Examiner chats with Peter Busch, vice president of business development at Faceware, who talks about the company’s new software- and how when combined with the localization service of Binari Sonori, will drastically change the way audio from video games from all over the world are adapted to different markets.
Examiner: How will this change the video game industry?
Peter Busch: This new service presents an intelligent approach to localization, which minimally impacts both budget and pipeline while maximizing quality through the integration of our video-based facial motion capture technology.
Developers looking to improve their localized games will find this new service seamless to their production cycle while allowing them to cater to a worldwide audience of gamers.
Examiner: Can you think of one game in particular that this service could have helped immensely?
Busch: I can think of many games, as nearly every title that localizes in multiple languages can benefit. This will especially benefit story and cinematic-driven titles where localized content is pivotal to the success of the storytelling component. We’re of course excited to bring this new service to our existing clients, which include Take Two Interactive, Sony Computer Entertainment, Activision, Square-Enix, Ubisoft, and Electronic Arts.
Examiner: How much time will this save companies trying to localize their games?
Busch: The true value is in time savings, quality gains in animation and the ability to reach an international audience with a quality game without significant increases in budget. This new service now allows all animated content to be animated first in one language, and then to sync the audio for all additional languages to one animation. In other words, there will no longer be a need to produce animated content for each language, as was done in the past. This is the benefit of using video-based motion capture for producing animation!
Examiner: How will this move benefit both companies?
Busch: For Faceware, this new service opens many doors and opportunities in international and vertical markets that we’ve always wanted to have a solution for. For Binari Sonori, it adds a new service to their quiver of professional audio services for games. We’re both excited at the prospect of co-offering this new service as it’s a great case study in just how adaptable our technology is.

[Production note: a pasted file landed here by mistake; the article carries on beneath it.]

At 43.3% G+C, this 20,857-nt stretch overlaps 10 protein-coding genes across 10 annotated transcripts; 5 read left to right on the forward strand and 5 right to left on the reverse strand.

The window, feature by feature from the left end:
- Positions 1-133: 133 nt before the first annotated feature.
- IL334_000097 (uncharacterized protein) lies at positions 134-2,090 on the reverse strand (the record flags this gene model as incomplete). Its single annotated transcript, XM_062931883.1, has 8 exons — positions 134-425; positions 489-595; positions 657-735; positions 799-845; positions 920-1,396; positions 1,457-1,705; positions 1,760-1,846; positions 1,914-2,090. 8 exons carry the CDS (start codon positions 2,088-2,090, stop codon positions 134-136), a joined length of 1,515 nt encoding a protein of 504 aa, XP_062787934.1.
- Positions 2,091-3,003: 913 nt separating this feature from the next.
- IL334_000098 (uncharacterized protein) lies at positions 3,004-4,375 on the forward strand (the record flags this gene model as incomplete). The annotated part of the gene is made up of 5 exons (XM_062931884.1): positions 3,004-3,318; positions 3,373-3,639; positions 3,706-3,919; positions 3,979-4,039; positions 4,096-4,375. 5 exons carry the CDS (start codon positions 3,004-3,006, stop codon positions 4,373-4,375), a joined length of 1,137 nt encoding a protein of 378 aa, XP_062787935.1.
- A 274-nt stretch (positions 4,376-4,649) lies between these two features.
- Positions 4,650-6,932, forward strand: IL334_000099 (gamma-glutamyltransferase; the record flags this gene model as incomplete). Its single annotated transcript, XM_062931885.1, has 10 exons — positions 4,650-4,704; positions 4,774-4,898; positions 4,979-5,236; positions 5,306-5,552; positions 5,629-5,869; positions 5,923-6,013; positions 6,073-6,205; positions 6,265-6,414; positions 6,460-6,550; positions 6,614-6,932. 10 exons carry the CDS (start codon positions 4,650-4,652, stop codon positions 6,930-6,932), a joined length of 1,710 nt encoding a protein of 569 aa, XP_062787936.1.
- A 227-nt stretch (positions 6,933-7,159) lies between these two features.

Examiner: How easy is the service to use?
Busch: It’s quite simple, as all of the components that are involved in the process are taken care of on the front end of the service. Development studios will capture their performance capture takes in an audio booth with our Faceware Headcam systems, and Binari Sonori will handle the rest. The largest change that will need to be considered is the use of video in the audio booth. Because Binari Sonori were so involved in building this pipeline, we have full endorsement from their audio engineers on how they integrated video and audio together, ensuring that anyone wanting to use this service will have an easy and seamless experience.
Examiner: This deal took months to hammer through. What was the process like? Are both sides happy with the deal?
Busch: Yes, this structure is mutually beneficial and plays to the strengths of our companies, both of which have decades of experience in their given field. Binari Sonori first approached Faceware at the Game Developers Conference in 2012 to discuss how they could use our hardware in combination with their audio recording services. The next few months were a combination of brain-storming and pipeline building. In creating our demo content, it was a great proving ground to pinpoint the execution of this service. We are so excited to offer this at the time when quality demands and global demand for next-gen content are higher than ever.
Examiner: What are the future goals of both companies now that the deal has been made?
Busch: We maintain a very close relationship and are currently discussing future development and the integration of additional products and technologies, such as real-time-performance capture. Real-time performance capture will allow directors and actors to see the characters they are portraying animated live in the audio booth. Let’s say we’re looking forward to this summer.